Crystalluria has been reported rarely during quinolone therapy. Although it is not expected to occur under normal circumstances with usual recommended dosages, patients who are dehydrated (e.g., due to severe diarrhea or vomiting) may be at increased risk and should be encouraged to consume additional amounts of liquid or given intravenous fluid to ensure an adequate urinary output. Alkalinity of the urine should be avoided, since it may also increase the risk of crystalluria. Renal function tests should be performed periodically during prolonged therapy (> 2 weeks).


  1. "Product Information. Trovan (trovafloxacin)." Pfizer US Pharmaceuticals, New York, NY.
  2. "Product Information. NegGram (nalidixic acid)." Sanofi Winthrop Pharmaceuticals, New York, NY.
  3. "Product Information. Penetrex (enoxacin)." Rhone-Poulenc Rorer, Collegeville, PA.
View all 16 references

Quinolones (Includes Tequin Teqpaq) ↔ Hemodialysis

Moderate Potential Hazard, High plausibility

Applies to: hemodialysis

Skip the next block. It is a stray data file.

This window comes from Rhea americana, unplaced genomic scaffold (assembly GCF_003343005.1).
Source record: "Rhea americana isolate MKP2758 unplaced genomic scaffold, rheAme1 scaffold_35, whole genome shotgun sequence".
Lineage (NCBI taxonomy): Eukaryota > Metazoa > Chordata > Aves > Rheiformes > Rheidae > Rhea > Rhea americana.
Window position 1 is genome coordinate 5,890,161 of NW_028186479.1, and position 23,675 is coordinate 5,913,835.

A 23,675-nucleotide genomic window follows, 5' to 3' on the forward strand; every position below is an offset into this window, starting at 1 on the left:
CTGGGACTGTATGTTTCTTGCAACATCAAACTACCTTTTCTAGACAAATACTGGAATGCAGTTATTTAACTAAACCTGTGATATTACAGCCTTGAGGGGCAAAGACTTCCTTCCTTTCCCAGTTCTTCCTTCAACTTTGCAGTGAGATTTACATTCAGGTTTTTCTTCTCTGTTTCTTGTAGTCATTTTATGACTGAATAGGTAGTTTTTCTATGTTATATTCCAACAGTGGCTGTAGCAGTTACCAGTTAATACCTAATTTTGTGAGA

The following quinolones are known to be partially removed by hemodialysis and should be administered after dialysis: ciprofloxacin, enoxacin, gatifloxacin, levofloxacin, lomefloxacin, and ofloxacin.


  1. Singlas E, Taburet AM, Landru I, Albin H, Ryckelinck JP "Pharmacokinetics of ciprofloxacin tablets in renal failure: infuluence of haemodialysis." Eur J Clin Pharmacol 31 (1987): 389-93
  2. Thalhammer F, Kletzmayr J, ElMenyawi I, Kovarik J, Rosenkranz AR, Traunmuller F, Horl WH, Burgmann H "Ofloxacin clearance during hemodialysis: A comparison of polysulfone and cellulose acetate hemodialyzers." Am J Kidney Dis 32 (1998): 642-5
  3. "Product Information. Tequin (gatifloxacin)" Bristol-Myers Squibb, Princeton, NJ.
View all 13 references

Tequin Teqpaq (gatifloxacin) drug Interactions

There are 618 drug interactions with Tequin Teqpaq (gatifloxacin)

Tequin Teqpaq (gatifloxacin) alcohol/food Interactions

There are 2 alcohol/food interactions with Tequin Teqpaq (gatifloxacin)

Drug Interaction Classification

The classifications below are a general guideline only. It is difficult to determine the relevance of a particular drug interaction to any individual given the large number of variables.
Major Highly clinically significant. Avoid combinations; the risk of the interaction outweighs the benefit.
Moderate Moderately clinically significant. Usually avoid combinations; use it only under special circumstances.
Minor Minimally clinically significant. Minimize risk; assess risk and consider an alternative drug, take steps to circumvent the interaction risk and/or institute a monitoring plan.
Unknown No information available.

Do not stop taking any medications without consulting your healthcare provider.